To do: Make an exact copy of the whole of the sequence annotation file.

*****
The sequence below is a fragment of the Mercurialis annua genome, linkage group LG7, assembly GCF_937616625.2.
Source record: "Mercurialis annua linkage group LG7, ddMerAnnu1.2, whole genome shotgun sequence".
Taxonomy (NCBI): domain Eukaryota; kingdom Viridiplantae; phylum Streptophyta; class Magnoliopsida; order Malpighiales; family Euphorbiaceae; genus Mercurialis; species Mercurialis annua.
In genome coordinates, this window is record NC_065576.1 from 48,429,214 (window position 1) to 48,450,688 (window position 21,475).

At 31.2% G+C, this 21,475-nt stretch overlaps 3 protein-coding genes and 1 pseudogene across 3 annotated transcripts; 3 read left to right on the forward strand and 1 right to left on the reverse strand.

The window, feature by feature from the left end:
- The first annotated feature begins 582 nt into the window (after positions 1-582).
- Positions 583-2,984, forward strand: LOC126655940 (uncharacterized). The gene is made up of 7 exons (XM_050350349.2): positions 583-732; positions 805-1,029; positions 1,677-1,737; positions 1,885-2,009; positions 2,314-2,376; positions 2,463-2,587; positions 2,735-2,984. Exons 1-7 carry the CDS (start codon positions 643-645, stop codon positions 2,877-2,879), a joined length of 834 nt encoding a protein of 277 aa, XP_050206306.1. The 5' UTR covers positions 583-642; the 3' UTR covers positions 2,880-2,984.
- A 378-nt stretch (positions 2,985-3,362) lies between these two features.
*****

The sequence below is a fragment of the Mercurialis annua genome, linkage group LG7, assembly GCF_937616625.2.
Source record: "Mercurialis annua linkage group LG7, ddMerAnnu1.2, whole genome shotgun sequence".
Taxonomy (NCBI): domain Eukaryota; kingdom Viridiplantae; phylum Streptophyta; class Magnoliopsida; order Malpighiales; family Euphorbiaceae; genus Mercurialis; species Mercurialis annua.
In genome coordinates, this window is record NC_065576.1 from 48,429,214 (window position 1) to 48,450,688 (window position 21,475).

At 31.2% G+C, this 21,475-nt stretch overlaps 3 protein-coding genes and 1 pseudogene across 3 annotated transcripts; 3 read left to right on the forward strand and 1 right to left on the reverse strand.

The window, feature by feature from the left end:
- The first annotated feature begins 582 nt into the window (after positions 1-582).
- Positions 583-2,984, forward strand: LOC126655940 (uncharacterized). The gene is made up of 7 exons (XM_050350349.2): positions 583-732; positions 805-1,029; positions 1,677-1,737; positions 1,885-2,009; positions 2,314-2,376; positions 2,463-2,587; positions 2,735-2,984. Exons 1-7 carry the CDS (start codon positions 643-645, stop codon positions 2,877-2,879), a joined length of 834 nt encoding a protein of 277 aa, XP_050206306.1. The 5' UTR covers positions 583-642; the 3' UTR covers positions 2,880-2,984.
- A 378-nt stretch (positions 2,985-3,362) lies between these two features.